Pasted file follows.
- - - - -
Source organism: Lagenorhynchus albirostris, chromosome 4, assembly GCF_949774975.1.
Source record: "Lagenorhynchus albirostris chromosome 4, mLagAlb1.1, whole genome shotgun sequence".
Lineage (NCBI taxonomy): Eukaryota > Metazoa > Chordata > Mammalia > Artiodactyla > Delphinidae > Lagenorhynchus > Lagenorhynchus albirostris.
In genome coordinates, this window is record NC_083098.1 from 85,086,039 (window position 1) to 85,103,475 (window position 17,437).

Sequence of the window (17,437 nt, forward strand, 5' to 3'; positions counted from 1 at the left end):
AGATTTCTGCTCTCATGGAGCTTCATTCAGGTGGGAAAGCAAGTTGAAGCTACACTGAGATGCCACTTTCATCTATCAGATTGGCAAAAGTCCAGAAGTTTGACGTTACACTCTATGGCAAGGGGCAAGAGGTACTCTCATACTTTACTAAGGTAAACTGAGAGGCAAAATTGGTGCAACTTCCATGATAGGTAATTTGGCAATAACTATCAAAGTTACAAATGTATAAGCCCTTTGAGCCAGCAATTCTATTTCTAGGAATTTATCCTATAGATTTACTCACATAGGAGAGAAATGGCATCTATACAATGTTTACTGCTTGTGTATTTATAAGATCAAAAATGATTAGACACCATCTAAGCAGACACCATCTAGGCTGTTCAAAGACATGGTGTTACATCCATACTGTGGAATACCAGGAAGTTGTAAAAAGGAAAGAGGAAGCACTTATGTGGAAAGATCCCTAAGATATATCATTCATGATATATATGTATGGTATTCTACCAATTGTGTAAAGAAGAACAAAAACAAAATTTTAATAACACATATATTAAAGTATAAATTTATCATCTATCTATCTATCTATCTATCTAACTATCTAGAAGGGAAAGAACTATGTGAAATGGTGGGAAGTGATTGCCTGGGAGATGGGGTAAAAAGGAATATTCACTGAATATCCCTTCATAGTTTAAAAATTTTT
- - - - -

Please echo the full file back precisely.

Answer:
Source organism: Lagenorhynchus albirostris, chromosome 4, assembly GCF_949774975.1.
Source record: "Lagenorhynchus albirostris chromosome 4, mLagAlb1.1, whole genome shotgun sequence".
Lineage (NCBI taxonomy): Eukaryota > Metazoa > Chordata > Mammalia > Artiodactyla > Delphinidae > Lagenorhynchus > Lagenorhynchus albirostris.
In genome coordinates, this window is record NC_083098.1 from 85,086,039 (window position 1) to 85,103,475 (window position 17,437).

Sequence of the window (17,437 nt, forward strand, 5' to 3'; positions counted from 1 at the left end):
AGATTTCTGCTCTCATGGAGCTTCATTCAGGTGGGAAAGCAAGTTGAAGCTACACTGAGATGCCACTTTCATCTATCAGATTGGCAAAAGTCCAGAAGTTTGACGTTACACTCTATGGCAAGGGGCAAGAGGTACTCTCATACTTTACTAAGGTAAACTGAGAGGCAAAATTGGTGCAACTTCCATGATAGGTAATTTGGCAATAACTATCAAAGTTACAAATGTATAAGCCCTTTGAGCCAGCAATTCTATTTCTAGGAATTTATCCTATAGATTTACTCACATAGGAGAGAAATGGCATCTATACAATGTTTACTGCTTGTGTATTTATAAGATCAAAAATGATTAGACACCATCTAAGCAGACACCATCTAGGCTGTTCAAAGACATGGTGTTACATCCATACTGTGGAATACCAGGAAGTTGTAAAAAGGAAAGAGGAAGCACTTATGTGGAAAGATCCCTAAGATATATCATTCATGATATATATGTATGGTATTCTACCAATTGTGTAAAGAAGAACAAAAACAAAATTTTAATAACACATATATTAAAGTATAAATTTATCATCTATCTATCTATCTATCTATCTAACTATCTAGAAGGGAAAGAACTATGTGAAATGGTGGGAAGTGATTGCCTGGGAGATGGGGTAAAAAGGAATATTCACTGAATATCCCTTCATAGTTTAAAAATTTTT